The access control mechanisms of languages like Java are there to allow you to control the transparency of your implementations. If you declare components of your code to be private, for example, you can prevent unsafe manipulation of those components. Note, however, that the access control mechanisms of Java, while quite powerful, are not a complete set.

For example, if you declare a class with two methods and one component variable, you cannot declare that variable to be read-only when seen from one method and read-write when seen from another. People have proposed programming languages where this kind of fine grained control is possible, but the best you can do in Java is to add comments saying, for example, "here, variable x is never modified" where you might want to have the language prevent modification.

Where were we?

Try to compile our code and we get an error message! We declared several variables to be of class string when we should have said String, and we forgot to import FileNotFoundException. Also, we wrote the constructor for Road() but not Intersection(), and we need both of them.

Fixing these leaves us with a program that contains no compile-time errors, but it's not interesting and there is no way to test it. Our extreme-programming framework demands that every step in our development be testable. To do this, we need some immediate testable goal for our code, something far short of an executable road-network simulation.

Something Testable

The code we have reads a file describing a road network, so our initial test can be code that reads this file and then writes it out. If the program is correct, the output should resemble the input.

Resemble, not be exactly the same as. Why? Because the tools in class Scanner squeeze out extra spaces and because, depending on how the members of class LinkedList are handled, the order of roads and intersections may not be the same.

Every Java object has a toString() method that converts that object to a textual representation as a character string. The default method creates a near-useless representation, but we can easily override the default. For example, here is an appropriate toString() method for our class Road:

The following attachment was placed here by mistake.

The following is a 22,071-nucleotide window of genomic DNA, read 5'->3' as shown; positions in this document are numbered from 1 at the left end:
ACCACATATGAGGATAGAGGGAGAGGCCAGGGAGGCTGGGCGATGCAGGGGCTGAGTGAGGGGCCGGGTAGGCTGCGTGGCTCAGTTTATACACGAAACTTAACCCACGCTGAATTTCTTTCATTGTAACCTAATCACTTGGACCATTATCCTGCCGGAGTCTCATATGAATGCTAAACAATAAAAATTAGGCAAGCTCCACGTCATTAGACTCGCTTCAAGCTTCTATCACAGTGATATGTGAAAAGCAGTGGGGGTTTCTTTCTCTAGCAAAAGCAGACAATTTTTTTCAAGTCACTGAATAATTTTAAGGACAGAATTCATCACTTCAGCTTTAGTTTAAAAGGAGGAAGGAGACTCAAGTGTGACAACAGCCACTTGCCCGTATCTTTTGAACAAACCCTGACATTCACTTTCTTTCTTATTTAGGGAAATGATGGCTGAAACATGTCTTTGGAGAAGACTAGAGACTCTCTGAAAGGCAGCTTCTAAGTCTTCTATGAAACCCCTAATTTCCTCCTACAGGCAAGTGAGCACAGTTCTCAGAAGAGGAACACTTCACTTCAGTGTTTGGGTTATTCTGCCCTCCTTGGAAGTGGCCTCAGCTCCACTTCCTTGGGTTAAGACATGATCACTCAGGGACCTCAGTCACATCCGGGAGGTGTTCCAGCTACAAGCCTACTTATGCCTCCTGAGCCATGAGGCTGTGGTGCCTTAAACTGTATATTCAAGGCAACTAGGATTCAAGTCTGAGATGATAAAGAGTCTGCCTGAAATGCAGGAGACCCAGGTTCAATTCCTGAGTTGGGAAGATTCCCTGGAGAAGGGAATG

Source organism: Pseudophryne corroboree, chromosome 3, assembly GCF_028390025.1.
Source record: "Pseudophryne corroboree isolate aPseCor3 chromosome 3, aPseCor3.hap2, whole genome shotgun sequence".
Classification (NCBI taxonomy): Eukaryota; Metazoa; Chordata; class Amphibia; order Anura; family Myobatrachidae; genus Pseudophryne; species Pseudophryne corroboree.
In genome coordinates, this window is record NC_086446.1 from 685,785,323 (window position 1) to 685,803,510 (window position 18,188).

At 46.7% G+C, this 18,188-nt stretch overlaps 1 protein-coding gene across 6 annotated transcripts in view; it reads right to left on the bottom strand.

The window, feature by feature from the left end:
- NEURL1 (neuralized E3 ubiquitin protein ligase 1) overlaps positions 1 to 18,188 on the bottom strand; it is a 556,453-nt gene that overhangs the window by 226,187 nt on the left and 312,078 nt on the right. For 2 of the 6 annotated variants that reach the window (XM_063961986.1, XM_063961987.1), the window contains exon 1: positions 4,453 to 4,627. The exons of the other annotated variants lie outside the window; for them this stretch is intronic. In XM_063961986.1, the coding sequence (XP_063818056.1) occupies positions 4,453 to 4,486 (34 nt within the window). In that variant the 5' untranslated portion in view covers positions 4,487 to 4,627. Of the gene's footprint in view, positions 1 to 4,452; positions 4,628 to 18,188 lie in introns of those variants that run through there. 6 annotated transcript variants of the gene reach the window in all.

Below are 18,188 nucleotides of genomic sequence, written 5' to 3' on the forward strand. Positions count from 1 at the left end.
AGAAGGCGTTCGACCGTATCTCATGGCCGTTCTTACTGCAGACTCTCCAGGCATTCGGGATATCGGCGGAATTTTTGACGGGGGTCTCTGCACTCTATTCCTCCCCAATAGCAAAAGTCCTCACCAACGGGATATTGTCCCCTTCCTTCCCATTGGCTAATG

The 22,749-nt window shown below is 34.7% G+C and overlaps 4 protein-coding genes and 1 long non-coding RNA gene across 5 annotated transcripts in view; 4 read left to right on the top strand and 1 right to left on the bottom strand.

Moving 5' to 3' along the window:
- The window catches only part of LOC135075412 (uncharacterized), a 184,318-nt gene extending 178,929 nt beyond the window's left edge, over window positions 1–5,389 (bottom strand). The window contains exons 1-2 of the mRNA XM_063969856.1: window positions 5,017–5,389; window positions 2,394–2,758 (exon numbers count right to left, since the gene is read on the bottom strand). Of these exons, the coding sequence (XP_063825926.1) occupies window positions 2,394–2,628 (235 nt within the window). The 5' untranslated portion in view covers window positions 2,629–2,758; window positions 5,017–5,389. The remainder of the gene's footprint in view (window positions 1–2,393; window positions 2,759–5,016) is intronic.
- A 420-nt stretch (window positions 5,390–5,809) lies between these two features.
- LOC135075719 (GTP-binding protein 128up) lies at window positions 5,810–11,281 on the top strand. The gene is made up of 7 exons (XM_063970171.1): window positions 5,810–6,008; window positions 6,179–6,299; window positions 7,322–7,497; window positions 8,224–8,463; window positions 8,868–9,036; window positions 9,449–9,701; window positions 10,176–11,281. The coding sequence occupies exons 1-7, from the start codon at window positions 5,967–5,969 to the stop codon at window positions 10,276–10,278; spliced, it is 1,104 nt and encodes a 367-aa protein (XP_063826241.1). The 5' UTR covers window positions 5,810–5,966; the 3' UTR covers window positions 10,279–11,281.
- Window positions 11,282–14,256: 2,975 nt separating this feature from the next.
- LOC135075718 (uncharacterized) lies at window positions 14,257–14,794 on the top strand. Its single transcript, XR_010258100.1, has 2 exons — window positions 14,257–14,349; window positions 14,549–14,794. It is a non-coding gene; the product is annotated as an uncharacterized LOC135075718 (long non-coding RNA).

public String toString() {
        return (
            "Road " +
            sourceName + " " +
            dstName + " " +

Assuming that we write similar code for class Intersection, the main program can be modified to call printNetwork() after it calls readNetwork(). The obvious thing to do is to make printNetwork() be a static method of RoadNetwork, just like readNetwork(). The following code should suffice for the toString() method for class Road:

    /** Print out the road network from the data structure
    static void printNetwork() {
        for (Intersection i:inters) {
            System.out.println( i.toString() );
        for (Road r:roads) {
            System.out.println( r.toString() );


There are some obvious ways to deal with errors! We could throw an exception, for example, but Java demands that you write handlers for exceptions, so this doesn't get us anywhere.

An easy alternative is to call System.exit( 1 ). This terminates the program rather violently. By convention, the integer parameter to exit() should be zero if the program is terminating normally, while it should be nonzero in case of abnormal termination. The exit is violent, in the sense that all kinds of things are abandoned -- finalization on objects is ignored, for example. The convention that the parameter should be zero for success and nonzero for failure is a standard inherited from Unix and Linux; it only really matters when programs are called from elaborate shell scripts or Perl scripts.

Of course, before calling exit(), we should output an error message! Consider the following rewrite of the start of the main method:

    public static void main(String[] args) {
        // open the input file from args[0]
        if (args.length < 1) {
            System.err.println( "Missing filename argument" );
            System.exit( 1 );
        } else if (args.length > 1) {
            System.err.println( "Unexpected extra arguments" );
            System.exit( 1 );
        } else ...

First note, instead of outputting error messages to System.out, the standard output stream, we have output the error messages to System.err. All processes on systems descended from UNIX have two default output streams, one for normal output, and the other for error messages. Linux and Windows both support this idea. System documentation usually refers to these streams as stdout and stderr, but in Java, they are called System.out and System.err.